The authenticity industry

Everyday we’re bombarded with messages that testify to be the ‘real thing’ from organic fruit and vegetables, to shampoo, music, and travel. Even public figures and celebrities use the label to win us over. Why is authenticity pervasive in popular culture and why do we crave ‘the real’? Why have advertising executives latched on to authenticity as a way to lure us in and does it work?

The short answer is: yes. The long answer is: it’s complicated.

In times of growing political unrest, economic insecurity, and technological advancement, our future in contemporary society seems unpredictable. The destabilization of old certainties, whether they be class, religion, family-ties or state, coupled with the increased movement of people, has resulted in a heightened sense of uncertainty. Authenticity becomes an issue when it is called into question, when a sense of inauthenticity is detected or experienced.

In modern western society, which is increasingly commodified, automated and mediated, life is saturated with toxic levels of inauthenticity. Examples include reality TV shows which are in fact scripted, stores branding themselves as independent when they’re owned by a multinational conglomerate, and sleek photo-shopped images of ‘natural’ women. This leads the public to yearn for the ‘real thing’ in the world around them as well as to seek authenticity in themselves. Authenticity has thus become a highly prevalent feature and concern of modern life.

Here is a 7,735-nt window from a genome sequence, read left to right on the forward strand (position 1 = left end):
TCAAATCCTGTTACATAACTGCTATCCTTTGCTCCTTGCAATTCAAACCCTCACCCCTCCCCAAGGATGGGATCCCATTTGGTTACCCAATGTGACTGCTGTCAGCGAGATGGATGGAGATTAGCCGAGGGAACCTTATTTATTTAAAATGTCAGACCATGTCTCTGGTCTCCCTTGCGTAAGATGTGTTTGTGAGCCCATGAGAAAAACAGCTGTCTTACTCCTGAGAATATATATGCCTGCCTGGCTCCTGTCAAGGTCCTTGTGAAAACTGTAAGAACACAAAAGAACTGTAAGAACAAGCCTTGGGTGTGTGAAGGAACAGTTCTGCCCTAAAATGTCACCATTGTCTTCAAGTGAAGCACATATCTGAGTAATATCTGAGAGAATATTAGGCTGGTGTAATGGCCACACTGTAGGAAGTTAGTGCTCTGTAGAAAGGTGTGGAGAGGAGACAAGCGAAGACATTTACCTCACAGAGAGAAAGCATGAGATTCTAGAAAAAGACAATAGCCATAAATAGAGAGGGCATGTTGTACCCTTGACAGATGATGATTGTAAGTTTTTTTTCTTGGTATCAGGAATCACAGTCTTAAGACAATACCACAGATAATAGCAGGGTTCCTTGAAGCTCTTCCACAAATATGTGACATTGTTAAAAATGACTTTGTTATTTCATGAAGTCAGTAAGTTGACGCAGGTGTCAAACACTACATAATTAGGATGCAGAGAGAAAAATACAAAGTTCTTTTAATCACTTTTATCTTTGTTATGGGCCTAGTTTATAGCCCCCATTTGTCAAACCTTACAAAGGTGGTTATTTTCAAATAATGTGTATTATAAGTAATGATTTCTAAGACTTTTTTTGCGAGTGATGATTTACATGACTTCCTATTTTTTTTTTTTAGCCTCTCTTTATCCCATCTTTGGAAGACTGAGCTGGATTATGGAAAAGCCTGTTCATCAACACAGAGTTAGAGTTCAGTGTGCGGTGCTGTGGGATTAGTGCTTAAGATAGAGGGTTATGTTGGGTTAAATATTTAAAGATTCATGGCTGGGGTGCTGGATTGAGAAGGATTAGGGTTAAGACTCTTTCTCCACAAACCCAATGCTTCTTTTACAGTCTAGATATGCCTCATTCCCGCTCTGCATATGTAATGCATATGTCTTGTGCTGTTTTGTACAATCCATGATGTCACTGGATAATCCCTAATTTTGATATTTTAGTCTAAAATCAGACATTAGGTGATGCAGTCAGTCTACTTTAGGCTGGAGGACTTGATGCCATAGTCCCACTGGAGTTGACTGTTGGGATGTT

Corporations and brands have taken notice of this shift and use authenticity as a purposive strategy in their marketing. By conferring authenticity to an object, the consumer is enticed to buy the product by drawing on a broad range of cues that reinforces their desired sense of self. This is a highly effective way of getting us to buy things we don’t really need or want.


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